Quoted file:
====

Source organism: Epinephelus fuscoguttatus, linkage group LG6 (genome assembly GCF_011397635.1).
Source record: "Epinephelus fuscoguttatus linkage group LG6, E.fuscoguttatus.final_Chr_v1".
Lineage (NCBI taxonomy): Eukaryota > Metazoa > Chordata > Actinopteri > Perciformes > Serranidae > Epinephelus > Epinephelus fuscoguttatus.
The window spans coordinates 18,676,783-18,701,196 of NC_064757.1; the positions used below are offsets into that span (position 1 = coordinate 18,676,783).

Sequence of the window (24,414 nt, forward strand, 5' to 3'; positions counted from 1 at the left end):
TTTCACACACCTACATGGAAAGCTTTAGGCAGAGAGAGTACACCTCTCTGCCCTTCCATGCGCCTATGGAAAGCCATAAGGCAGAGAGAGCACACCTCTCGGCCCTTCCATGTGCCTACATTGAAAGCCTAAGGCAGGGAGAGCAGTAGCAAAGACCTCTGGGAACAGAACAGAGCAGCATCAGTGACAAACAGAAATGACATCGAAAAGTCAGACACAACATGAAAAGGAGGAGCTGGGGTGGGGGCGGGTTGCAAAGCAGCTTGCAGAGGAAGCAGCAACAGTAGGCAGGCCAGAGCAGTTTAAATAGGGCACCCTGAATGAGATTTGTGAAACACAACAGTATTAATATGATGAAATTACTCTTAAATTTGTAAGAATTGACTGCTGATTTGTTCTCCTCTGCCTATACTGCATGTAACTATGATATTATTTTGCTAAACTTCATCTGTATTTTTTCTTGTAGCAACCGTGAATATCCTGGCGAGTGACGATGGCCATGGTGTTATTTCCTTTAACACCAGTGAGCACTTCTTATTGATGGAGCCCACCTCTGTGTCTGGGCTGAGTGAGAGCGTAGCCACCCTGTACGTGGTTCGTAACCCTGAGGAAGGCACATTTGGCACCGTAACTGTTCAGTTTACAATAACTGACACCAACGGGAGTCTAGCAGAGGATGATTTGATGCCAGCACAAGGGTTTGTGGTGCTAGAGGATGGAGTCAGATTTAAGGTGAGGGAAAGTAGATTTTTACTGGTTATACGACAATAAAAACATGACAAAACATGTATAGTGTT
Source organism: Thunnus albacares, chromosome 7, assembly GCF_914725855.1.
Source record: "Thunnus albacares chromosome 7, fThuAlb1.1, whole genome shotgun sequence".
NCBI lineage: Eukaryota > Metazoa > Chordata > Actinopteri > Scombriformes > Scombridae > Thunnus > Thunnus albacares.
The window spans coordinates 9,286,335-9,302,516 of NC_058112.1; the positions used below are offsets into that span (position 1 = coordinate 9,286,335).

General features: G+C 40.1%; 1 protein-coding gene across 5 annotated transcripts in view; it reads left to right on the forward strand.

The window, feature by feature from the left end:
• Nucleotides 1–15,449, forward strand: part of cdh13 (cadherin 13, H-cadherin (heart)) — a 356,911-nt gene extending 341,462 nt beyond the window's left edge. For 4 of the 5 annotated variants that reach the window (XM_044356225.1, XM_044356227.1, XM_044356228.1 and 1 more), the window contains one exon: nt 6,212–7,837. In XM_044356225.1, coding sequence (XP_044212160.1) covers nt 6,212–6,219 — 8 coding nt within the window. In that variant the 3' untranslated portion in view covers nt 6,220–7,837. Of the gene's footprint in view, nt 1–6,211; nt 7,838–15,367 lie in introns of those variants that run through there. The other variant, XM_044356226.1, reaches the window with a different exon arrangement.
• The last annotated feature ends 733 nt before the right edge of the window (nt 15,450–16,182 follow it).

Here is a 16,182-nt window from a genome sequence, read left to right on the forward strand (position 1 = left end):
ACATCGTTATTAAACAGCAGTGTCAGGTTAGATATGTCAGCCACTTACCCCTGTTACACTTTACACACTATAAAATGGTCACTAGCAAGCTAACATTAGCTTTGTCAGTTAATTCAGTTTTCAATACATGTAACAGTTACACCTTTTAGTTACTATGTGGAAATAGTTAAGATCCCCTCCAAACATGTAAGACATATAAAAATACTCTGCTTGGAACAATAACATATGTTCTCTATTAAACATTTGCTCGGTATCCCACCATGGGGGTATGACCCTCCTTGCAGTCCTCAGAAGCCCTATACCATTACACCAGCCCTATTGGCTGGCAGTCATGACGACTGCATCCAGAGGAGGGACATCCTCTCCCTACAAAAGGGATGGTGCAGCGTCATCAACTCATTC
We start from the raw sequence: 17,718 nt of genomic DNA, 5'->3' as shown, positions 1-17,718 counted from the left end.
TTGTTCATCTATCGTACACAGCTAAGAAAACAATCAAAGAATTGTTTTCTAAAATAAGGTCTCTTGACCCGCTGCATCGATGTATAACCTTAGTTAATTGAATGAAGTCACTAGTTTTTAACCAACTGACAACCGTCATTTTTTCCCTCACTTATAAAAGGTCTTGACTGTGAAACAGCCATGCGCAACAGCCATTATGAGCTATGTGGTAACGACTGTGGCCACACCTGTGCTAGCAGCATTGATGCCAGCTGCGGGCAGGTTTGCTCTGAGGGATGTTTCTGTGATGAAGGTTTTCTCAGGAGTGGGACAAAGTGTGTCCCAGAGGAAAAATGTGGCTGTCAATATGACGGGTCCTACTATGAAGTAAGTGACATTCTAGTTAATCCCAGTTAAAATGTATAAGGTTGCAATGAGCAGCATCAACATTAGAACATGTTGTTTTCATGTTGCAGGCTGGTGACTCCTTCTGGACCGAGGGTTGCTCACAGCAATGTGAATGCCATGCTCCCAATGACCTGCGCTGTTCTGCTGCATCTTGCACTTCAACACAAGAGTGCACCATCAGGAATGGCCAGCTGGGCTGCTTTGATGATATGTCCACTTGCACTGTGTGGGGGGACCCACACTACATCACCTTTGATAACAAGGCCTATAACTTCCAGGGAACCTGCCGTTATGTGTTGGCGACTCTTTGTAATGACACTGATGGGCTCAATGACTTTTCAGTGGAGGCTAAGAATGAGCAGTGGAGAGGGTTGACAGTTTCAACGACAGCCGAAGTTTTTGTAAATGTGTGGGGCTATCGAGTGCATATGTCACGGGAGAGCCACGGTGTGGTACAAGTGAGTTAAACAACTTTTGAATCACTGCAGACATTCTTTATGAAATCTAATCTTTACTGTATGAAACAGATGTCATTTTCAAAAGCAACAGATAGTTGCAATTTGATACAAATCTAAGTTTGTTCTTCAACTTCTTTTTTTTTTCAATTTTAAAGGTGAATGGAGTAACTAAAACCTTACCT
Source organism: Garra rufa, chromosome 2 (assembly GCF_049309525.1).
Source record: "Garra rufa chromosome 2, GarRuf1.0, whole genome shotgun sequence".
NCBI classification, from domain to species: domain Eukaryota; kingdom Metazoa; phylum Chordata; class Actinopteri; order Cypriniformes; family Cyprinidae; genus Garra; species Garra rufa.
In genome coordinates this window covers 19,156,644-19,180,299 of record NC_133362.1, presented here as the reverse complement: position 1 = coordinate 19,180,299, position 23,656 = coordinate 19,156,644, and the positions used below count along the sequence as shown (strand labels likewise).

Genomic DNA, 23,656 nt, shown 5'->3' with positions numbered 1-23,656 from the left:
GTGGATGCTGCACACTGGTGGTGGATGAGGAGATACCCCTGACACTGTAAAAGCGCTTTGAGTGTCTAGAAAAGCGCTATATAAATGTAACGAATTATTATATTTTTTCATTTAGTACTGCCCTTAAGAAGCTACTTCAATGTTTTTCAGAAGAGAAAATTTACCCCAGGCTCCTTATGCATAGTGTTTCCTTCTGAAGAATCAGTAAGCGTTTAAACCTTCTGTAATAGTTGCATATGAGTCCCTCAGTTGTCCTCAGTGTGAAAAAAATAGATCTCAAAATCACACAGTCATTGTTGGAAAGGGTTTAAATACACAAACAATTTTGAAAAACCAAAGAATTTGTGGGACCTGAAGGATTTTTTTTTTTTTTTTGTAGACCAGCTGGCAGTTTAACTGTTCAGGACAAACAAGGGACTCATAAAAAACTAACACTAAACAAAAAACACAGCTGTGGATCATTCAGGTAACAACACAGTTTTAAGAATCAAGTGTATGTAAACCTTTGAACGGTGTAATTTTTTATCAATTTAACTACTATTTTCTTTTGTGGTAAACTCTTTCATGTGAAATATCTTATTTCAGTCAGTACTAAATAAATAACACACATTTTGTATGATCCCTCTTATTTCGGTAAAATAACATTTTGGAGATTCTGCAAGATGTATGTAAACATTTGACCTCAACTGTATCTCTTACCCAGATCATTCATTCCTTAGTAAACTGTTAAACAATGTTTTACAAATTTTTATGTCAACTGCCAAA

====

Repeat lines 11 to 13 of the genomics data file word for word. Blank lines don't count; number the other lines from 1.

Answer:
General features: G+C 40.1%; 1 protein-coding gene across 5 annotated transcripts in view; it reads left to right on the forward strand.

The window, feature by feature from the left end:
• Nucleotides 1–15,449, forward strand: part of cdh13 (cadherin 13, H-cadherin (heart)) — a 356,911-nt gene extending 341,462 nt beyond the window's left edge. For 4 of the 5 annotated variants that reach the window (XM_044356225.1, XM_044356227.1, XM_044356228.1 and 1 more), the window contains one exon: nt 6,212–7,837. In XM_044356225.1, coding sequence (XP_044212160.1) covers nt 6,212–6,219 — 8 coding nt within the window. In that variant the 3' untranslated portion in view covers nt 6,220–7,837. Of the gene's footprint in view, nt 1–6,211; nt 7,838–15,367 lie in introns of those variants that run through there. The other variant, XM_044356226.1, reaches the window with a different exon arrangement.